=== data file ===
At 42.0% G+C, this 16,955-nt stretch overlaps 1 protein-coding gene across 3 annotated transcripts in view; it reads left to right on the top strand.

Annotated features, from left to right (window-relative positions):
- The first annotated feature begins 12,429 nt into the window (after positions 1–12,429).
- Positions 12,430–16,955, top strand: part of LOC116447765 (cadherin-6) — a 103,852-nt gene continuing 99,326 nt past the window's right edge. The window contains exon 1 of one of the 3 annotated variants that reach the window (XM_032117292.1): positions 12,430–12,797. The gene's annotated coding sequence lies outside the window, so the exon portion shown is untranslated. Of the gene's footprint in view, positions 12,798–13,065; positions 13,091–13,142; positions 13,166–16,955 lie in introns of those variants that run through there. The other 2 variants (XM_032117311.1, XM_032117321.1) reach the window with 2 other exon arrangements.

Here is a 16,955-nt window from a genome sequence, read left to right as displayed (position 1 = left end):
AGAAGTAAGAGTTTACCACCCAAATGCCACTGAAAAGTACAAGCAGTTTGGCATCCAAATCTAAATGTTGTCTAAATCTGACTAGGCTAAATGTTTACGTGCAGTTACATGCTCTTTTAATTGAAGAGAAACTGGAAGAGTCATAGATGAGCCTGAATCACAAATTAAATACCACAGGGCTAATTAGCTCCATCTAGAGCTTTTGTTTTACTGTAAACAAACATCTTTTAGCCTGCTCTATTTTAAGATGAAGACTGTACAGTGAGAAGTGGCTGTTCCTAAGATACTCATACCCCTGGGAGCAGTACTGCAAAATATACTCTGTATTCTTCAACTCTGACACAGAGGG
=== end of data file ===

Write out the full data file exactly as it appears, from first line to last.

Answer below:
At 42.0% G+C, this 16,955-nt stretch overlaps 1 protein-coding gene across 3 annotated transcripts in view; it reads left to right on the top strand.

Annotated features, from left to right (window-relative positions):
- The first annotated feature begins 12,429 nt into the window (after positions 1–12,429).
- Positions 12,430–16,955, top strand: part of LOC116447765 (cadherin-6) — a 103,852-nt gene continuing 99,326 nt past the window's right edge. The window contains exon 1 of one of the 3 annotated variants that reach the window (XM_032117292.1): positions 12,430–12,797. The gene's annotated coding sequence lies outside the window, so the exon portion shown is untranslated. Of the gene's footprint in view, positions 12,798–13,065; positions 13,091–13,142; positions 13,166–16,955 lie in introns of those variants that run through there. The other 2 variants (XM_032117311.1, XM_032117321.1) reach the window with 2 other exon arrangements.

Here is a 16,955-nt window from a genome sequence, read left to right as displayed (position 1 = left end):
AGAAGTAAGAGTTTACCACCCAAATGCCACTGAAAAGTACAAGCAGTTTGGCATCCAAATCTAAATGTTGTCTAAATCTGACTAGGCTAAATGTTTACGTGCAGTTACATGCTCTTTTAATTGAAGAGAAACTGGAAGAGTCATAGATGAGCCTGAATCACAAATTAAATACCACAGGGCTAATTAGCTCCATCTAGAGCTTTTGTTTTACTGTAAACAAACATCTTTTAGCCTGCTCTATTTTAAGATGAAGACTGTACAGTGAGAAGTGGCTGTTCCTAAGATACTCATACCCCTGGGAGCAGTACTGCAAAATATACTCTGTATTCTTCAACTCTGACACAGAGGG